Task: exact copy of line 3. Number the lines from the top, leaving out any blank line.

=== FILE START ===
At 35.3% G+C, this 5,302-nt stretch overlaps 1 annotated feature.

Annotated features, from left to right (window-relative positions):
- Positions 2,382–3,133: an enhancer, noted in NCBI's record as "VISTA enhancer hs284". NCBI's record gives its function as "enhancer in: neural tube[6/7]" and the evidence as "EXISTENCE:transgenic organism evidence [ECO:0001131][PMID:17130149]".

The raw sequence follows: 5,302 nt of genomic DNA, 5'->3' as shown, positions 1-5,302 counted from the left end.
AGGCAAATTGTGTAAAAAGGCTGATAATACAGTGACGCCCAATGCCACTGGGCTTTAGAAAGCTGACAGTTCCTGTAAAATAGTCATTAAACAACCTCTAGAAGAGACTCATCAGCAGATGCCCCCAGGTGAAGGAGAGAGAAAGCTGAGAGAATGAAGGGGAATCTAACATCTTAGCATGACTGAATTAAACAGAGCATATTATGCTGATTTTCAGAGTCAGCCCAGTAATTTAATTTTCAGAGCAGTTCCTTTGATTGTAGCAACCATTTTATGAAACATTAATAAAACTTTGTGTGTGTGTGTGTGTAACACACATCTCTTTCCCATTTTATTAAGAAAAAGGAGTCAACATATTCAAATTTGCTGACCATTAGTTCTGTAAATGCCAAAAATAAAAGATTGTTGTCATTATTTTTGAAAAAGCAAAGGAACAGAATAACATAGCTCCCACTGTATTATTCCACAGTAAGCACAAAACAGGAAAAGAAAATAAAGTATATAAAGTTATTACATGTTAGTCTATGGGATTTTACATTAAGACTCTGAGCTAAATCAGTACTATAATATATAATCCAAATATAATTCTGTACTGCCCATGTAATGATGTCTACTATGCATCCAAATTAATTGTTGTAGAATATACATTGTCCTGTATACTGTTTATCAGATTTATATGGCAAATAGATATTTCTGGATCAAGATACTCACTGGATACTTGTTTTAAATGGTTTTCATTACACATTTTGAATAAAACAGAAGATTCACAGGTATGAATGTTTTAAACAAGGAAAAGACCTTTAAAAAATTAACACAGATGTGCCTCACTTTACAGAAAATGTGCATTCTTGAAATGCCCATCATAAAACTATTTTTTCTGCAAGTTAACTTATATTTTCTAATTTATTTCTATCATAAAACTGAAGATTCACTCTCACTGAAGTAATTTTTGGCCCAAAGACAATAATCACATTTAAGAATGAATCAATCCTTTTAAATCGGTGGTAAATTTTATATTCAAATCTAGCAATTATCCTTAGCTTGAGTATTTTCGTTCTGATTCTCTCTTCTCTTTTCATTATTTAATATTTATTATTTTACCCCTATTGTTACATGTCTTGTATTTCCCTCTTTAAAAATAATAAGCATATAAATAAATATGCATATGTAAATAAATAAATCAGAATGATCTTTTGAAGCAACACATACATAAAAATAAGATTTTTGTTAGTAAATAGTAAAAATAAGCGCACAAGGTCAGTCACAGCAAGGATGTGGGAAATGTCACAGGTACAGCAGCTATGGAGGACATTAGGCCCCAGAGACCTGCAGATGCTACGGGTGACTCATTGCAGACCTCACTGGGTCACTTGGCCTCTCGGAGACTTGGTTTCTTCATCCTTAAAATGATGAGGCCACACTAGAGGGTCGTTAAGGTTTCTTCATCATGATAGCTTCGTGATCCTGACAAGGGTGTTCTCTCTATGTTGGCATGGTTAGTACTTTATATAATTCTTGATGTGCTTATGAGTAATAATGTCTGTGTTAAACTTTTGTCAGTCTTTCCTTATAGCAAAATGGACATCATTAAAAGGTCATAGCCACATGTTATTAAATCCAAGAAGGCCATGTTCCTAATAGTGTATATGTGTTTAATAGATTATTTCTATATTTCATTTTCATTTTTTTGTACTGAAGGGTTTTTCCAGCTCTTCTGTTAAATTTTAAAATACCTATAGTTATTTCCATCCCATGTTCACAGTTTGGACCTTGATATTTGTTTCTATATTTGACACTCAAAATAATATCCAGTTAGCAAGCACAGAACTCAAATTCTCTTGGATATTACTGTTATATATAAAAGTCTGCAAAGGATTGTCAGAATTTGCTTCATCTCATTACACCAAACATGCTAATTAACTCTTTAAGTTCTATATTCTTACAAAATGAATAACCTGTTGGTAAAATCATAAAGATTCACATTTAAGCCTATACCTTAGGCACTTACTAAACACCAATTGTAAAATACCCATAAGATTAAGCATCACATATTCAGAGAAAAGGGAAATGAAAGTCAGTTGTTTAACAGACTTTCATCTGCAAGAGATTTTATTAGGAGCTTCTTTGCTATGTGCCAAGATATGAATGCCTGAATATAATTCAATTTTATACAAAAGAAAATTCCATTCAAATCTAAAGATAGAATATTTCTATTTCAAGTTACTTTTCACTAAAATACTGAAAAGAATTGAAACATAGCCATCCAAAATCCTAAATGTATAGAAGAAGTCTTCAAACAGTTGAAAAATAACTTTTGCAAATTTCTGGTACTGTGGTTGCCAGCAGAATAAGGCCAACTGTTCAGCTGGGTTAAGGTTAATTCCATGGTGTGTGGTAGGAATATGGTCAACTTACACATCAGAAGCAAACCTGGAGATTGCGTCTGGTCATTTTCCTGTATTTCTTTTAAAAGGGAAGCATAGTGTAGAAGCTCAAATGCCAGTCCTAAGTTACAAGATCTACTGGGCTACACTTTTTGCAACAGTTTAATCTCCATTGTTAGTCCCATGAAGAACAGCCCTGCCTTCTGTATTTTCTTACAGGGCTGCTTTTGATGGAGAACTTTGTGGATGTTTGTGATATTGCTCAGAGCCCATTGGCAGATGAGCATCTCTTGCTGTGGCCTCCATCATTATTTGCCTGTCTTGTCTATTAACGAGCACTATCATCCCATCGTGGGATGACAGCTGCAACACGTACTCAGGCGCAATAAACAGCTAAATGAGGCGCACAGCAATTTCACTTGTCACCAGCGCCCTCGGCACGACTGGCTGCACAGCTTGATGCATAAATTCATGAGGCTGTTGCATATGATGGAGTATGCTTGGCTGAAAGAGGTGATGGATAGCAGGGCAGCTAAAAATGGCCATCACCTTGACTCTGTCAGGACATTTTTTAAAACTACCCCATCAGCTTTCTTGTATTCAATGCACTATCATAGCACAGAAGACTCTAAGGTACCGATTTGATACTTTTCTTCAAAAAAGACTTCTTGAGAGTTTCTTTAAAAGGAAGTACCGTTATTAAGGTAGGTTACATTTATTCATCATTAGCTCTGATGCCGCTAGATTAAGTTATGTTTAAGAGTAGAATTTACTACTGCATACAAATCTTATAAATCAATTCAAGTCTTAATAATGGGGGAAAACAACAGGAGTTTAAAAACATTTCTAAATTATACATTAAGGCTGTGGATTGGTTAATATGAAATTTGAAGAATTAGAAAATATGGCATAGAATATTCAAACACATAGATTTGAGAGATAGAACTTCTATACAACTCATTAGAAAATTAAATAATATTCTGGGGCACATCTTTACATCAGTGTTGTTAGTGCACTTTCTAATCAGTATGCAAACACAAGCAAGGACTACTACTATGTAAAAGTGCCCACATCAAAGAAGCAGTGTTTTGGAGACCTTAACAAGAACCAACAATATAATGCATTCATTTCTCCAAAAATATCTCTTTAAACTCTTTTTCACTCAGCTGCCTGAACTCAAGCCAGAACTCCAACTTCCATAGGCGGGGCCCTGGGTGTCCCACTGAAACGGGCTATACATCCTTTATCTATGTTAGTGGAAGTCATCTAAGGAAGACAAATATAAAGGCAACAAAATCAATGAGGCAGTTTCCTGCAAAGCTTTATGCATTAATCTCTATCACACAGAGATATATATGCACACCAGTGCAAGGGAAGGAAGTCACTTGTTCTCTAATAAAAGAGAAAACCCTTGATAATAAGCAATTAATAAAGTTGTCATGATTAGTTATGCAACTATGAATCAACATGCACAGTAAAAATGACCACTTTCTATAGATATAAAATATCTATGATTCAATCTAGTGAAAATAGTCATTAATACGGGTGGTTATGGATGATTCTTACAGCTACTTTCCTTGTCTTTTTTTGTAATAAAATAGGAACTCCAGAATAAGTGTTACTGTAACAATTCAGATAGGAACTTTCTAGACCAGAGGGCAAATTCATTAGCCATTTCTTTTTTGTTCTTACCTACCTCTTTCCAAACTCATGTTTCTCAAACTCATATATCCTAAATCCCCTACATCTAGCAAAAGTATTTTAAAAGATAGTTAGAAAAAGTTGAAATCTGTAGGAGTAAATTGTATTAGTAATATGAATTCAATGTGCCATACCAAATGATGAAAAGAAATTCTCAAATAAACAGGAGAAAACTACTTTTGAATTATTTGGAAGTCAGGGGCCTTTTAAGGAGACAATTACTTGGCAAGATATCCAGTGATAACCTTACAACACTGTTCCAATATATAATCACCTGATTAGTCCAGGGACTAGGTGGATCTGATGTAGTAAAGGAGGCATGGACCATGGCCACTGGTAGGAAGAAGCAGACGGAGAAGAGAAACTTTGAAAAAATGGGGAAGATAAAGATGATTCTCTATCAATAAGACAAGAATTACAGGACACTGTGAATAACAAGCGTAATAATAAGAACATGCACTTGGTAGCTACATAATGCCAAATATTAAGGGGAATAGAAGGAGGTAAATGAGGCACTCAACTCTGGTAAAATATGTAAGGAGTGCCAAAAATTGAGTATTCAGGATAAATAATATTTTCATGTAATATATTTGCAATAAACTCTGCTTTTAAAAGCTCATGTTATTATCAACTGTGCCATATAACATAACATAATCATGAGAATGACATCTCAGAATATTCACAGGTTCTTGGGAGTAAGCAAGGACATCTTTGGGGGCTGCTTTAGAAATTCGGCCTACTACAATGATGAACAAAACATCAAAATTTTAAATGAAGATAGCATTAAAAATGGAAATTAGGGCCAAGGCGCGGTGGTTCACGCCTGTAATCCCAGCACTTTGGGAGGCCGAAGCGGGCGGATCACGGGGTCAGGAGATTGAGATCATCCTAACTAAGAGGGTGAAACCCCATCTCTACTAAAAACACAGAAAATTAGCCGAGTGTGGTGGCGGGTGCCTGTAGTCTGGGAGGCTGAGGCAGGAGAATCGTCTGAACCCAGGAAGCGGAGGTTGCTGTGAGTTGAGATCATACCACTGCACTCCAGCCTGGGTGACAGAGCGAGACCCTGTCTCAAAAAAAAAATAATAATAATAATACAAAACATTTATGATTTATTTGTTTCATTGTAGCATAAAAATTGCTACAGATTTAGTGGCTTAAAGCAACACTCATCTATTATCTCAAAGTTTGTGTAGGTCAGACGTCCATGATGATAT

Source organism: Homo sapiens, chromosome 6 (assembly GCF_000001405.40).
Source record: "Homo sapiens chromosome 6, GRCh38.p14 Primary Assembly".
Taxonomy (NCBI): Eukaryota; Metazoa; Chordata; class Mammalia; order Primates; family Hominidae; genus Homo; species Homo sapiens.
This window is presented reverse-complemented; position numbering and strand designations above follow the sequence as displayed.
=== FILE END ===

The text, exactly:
- Positions 2,382–3,133: an enhancer, noted in NCBI's record as "VISTA enhancer hs284". NCBI's record gives its function as "enhancer in: neural tube[6/7]" and the evidence as "EXISTENCE:transgenic organism evidence [ECO:0001131][PMID:17130149]".